Python's "only one way to do it" philosophy isn't good?

Douglas Alan doug at alum.mit.edu
Mon Jul 9 22:16:02 CEST 2007


Steve Holden <steve at holdenweb.com> writes:

>> I'm relying on a feature that has worked fine since the early '90s,
>> and if it is ever changed in the future, I'm sure that plenty of other
>> language changes will come along with it that will make adapting code
>> that relies on this feature to be the least of my porting worries.

> Damn, it seems to be broken on my Jython/IronPython installations,
> maybe I should complain. Oh no, I can't, because it *isn't* *part*
> *of* *the* *language*. ...

As I have mentioned *many* times, I'm coding in CPython 2.5, and I
typically make extensive use of Unix-specific calls.  Consequently, I
have absolutely no interest in making my code compatible with Jython
or IronPython, since Jython is stuck at 2.2, IronPython at 2.4, and
neither provide full support for the Python Standard Library or access
to Unix-specific functionality.

I might at some point want to write some Jython code to make use of
Java libraries, but when I code in Jython, I will have absolutely no
interest in trying to make that code compatible with CPython, since
that cannot be if my Jython code calls libraries that are not
available to CPython.

>>> Exactly like you'd be doing if you rely on the value of

>>> uninitialized variables in C.

>> Exactly like I'd be doing if I made Unix system calls in my C code.
>> After all, system calls are implementation dependent, aren't they?
>> That doesn't mean that I don't rely on them every day.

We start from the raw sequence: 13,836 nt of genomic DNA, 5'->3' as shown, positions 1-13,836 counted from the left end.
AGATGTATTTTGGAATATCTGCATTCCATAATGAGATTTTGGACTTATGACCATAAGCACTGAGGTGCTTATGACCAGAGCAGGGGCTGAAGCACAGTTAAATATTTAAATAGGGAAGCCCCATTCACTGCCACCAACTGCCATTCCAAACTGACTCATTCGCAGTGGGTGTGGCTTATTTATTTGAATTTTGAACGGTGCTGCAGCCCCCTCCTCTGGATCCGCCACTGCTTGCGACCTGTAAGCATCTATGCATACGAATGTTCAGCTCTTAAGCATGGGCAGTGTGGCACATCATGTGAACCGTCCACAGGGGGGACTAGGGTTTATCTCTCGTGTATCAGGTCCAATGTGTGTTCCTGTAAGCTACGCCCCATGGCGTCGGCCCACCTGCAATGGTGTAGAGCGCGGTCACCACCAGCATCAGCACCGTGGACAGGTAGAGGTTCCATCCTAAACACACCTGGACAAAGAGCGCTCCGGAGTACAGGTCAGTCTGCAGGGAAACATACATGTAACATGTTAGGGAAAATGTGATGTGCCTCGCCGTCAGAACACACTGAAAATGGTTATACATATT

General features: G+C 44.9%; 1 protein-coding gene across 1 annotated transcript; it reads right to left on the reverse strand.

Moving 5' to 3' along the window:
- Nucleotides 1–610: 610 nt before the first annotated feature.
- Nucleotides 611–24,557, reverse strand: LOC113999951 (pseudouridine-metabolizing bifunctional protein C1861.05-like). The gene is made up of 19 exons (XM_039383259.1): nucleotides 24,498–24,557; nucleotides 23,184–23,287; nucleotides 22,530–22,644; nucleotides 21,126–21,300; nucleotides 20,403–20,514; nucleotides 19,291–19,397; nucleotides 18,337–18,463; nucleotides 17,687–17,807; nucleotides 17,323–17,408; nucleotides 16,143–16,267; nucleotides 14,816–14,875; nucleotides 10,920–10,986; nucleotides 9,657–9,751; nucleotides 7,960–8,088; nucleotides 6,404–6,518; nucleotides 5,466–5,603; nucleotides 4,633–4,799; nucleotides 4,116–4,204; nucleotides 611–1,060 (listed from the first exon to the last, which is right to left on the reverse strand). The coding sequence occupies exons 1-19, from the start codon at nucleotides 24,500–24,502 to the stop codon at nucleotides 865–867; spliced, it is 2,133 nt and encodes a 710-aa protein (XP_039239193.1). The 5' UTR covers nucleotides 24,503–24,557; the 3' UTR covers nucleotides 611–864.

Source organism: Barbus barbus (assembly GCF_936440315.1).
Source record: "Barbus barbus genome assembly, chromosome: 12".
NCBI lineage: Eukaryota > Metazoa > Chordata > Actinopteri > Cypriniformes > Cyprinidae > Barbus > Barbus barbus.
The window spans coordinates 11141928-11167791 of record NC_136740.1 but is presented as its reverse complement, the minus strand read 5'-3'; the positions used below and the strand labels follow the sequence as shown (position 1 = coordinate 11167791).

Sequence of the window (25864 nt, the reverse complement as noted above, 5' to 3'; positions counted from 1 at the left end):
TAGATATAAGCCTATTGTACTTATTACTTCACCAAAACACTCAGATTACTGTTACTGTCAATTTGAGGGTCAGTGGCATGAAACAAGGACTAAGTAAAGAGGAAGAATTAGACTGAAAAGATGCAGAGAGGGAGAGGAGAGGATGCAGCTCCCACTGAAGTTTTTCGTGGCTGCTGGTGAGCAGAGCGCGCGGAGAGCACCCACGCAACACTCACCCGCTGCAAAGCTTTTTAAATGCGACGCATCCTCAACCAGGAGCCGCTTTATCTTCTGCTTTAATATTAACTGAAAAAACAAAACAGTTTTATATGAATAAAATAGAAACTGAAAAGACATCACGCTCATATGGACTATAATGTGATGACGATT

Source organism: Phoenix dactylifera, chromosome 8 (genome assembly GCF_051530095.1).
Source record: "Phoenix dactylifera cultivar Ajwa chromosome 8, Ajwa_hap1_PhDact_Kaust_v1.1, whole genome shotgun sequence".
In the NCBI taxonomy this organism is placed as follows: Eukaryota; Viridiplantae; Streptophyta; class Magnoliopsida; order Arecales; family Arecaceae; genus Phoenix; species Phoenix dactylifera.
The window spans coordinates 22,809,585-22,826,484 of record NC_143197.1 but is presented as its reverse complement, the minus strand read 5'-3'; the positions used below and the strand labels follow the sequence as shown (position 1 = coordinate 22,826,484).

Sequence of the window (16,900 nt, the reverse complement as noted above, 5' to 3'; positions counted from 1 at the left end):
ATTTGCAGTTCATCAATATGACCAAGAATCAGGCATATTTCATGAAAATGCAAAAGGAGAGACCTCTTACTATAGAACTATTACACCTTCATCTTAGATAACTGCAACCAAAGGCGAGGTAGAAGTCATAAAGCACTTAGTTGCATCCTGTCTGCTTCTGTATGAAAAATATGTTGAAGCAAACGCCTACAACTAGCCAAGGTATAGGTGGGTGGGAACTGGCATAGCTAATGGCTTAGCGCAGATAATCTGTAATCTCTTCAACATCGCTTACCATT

> That depends on whether you program to a specific standard or not.

What standard would that be?  Posix is too restrictive.
BSD/OSX/Linux/Solaris are all different.  I make my program work on
the platform I'm writing it for (keeping in mind what platforms I
might want to port to in the future, in order to avoid obvious
portability pitfalls), and then if the program needs to be ported
eventually to another platforms, I figure out how to do that when the
time comes.

>>> Of course not. Because they *do* guarantee and specify that. C
>>> doesn't, and neither does Python.

>> CPython does by tradition *and* by popular will.

> But you make the mistake of assuming that Python is CPython, which it isn't.

I do not make that mistake.  I refer to CPython as "Python" as does
99% of the Python community.  When I talk about Jython, I call in
"Jython" and when I talk about "IronPython" I refer to it as
"IronPython".  None of this implies that I don't understand that
CPython has features in it that a more strict interpretation of the
word "Python" doesn't necessarily have, just as when I call a tomato a
"vegetable" that doesn't mean that I don't understand that it is
really a fruit.

>> Also the language reference manual specifically indicates that
>> CPython uses a refcounter and documents that it collects objects as
>> soon as they become unreachable (with the appropriate caveats about
>> circular references, tracing, debugging, and stored tracebacks).

> Indeed, but that *is* implementation dependent. As long as you stick
> to CPython you'll be fine. That's allowed. Just be careful about the
> discussions you get into :-)

I've stated over and over again that all I typically care about is
CPython, and what I'm criticized for is for my choice to program for
CPython, rather than for a more generalized least-common-denominator
"Python".

When I program for C++, I also program for the compilers and OS'es
that I will be using, as trying to write C++ code that will compile
under all C++ compilers and OS'es is an utterly losing proposition.

|>oug



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